Aviv Geffen and the Rise of a New Narrative

June 23, 2015

“I’m the radical who wants to do the opposite of everything he did. He conquered Jerusalem, I want to give it away. He was macho, I want to be gentle.”

-Aviv Geffen on Moshe Dayan, his uncle

Critiques of the Israeli statist narrative tend to spring from outside the Jewish homeland’s borders, with few notable exceptions. The United Nations’ repeated condemnation of human rights violations and war crime actions committed by Israeli Defense Forces (IDF) has provided a steady stream of criticism over the past decade. While individuals within Israel have been able to engage in limited critiques of the Zionist narrative, these critiques have largely been confined to academic spheres and far-left political organizations. Politicians, artists, and the general public have remained largely unexposed to counter-Zionist narrative in the mainstream. Contrastingly, Aviv Geffen, the Hebrew singer seemingly stuck between the dark lyrics of Marilyn Manson and the pop-centric tunes of Michael Jackson, has provided a new counter-Zionist space for Israel and its youth.


The son of prominent journalist and poet Yehonatan Geffen, one of the first Israeli critics of the Zionist narrative regarding the Yom Kippur War, Aviv grew up without the overwhelming Zionist voices many of his contemporaries experienced. This is not to say that the musician was isolated from Zionist actors; Moshe Dayan, the famed Chief of Staff of the IDF, was Aviv’s uncle. Other members of the Geffen family have achieved national celebrity in artistic and political (mostly Zionist) fields.

moshe dayan

                      Moshe Dayan

While technically discharged on medical grounds, Aviv refused service in the IDF on ideological grounds, a fact for which he receives much criticism from conservative Israelis. Despite this unpopular past however, the younger Geffen’s music has fared extraordinarily well in a country often considered a bastion of traditionalism and loyalty to the state. Going a step further than his refusal of meaningful military service, Geffen’s third album, Aviv Geffen III, took aim at the unfairness of the IDF, detailing the effects on a person who joins against their own will.

Geffen 3

                    Aviv Geffen III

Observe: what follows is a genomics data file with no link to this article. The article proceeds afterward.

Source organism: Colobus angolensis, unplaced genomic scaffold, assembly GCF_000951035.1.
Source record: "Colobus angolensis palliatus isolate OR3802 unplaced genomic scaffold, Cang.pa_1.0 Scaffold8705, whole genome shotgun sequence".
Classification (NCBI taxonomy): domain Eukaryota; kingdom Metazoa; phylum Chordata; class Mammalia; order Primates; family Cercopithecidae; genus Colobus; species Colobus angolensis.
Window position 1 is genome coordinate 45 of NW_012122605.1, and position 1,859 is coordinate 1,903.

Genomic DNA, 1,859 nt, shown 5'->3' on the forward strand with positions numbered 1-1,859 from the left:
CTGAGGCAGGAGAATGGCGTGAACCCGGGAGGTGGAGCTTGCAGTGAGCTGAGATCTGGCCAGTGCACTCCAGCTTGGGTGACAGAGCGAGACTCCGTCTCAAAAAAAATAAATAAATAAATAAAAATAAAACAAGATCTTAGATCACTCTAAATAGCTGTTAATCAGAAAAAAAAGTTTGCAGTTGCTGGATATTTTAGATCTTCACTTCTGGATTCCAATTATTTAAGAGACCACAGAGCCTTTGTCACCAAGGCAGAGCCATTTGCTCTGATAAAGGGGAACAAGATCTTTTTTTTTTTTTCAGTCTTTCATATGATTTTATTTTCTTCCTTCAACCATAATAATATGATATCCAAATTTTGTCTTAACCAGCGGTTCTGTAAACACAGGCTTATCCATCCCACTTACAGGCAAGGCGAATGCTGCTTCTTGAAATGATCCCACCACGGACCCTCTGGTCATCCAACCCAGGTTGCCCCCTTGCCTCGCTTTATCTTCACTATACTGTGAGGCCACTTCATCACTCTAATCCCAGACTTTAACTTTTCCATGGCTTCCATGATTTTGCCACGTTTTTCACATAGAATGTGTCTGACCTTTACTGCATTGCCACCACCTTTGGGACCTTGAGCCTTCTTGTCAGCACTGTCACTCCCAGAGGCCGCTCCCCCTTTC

Unlike Arab music’s presence in Israel, Geffen’s work has begun to transform how Israelis, especially younger ones, perceive their government and their own participation in the IDF. Ironically, the popularity of music from Arab communities, as Ilan Pappe eloquently puts it, “demonstrates a process of appropriation by the [Israeli] political elite,” not of solidarity or a resonance of the pains of a long struggle. Arab music heard in Israel, often broadcast by far right parties and radio stations, “has no political or substantial cultural implication for the identity and behavior of the society or the state.”

While complicated, the cause and effect relationship of Geffen’s music on Israeli political opinions goes both ways. In part the contrarian’s popularity is due to rising levels of discontent with the statist narrative. Pappe also points out that “his continuing appeal does signify a certain change in local tolerance for nonconformist lyrics that may herald a wider acceptance of less nationalistic ideals among the youth.” To attribute Geffen’s popularity to changes in public opinion is most likely correct, yet downplaying such a change as insignificant is foolhardy. Indeed the effects of ‘wider acceptance of less nationalistic ideals’ will manifest themselves in forms other than support for a popular musician.

For more on Aviv Geffen and the particular role he plays in Israeli political attitudes and pop-culture, see Aviv, the 2003 biopic on his rise to fame and continued popularity.

An example of the style of music Geffen contributes, not far from what mainstream American radios stations play… https://www.youtube.com/watch?v=bDyveiQFCDE


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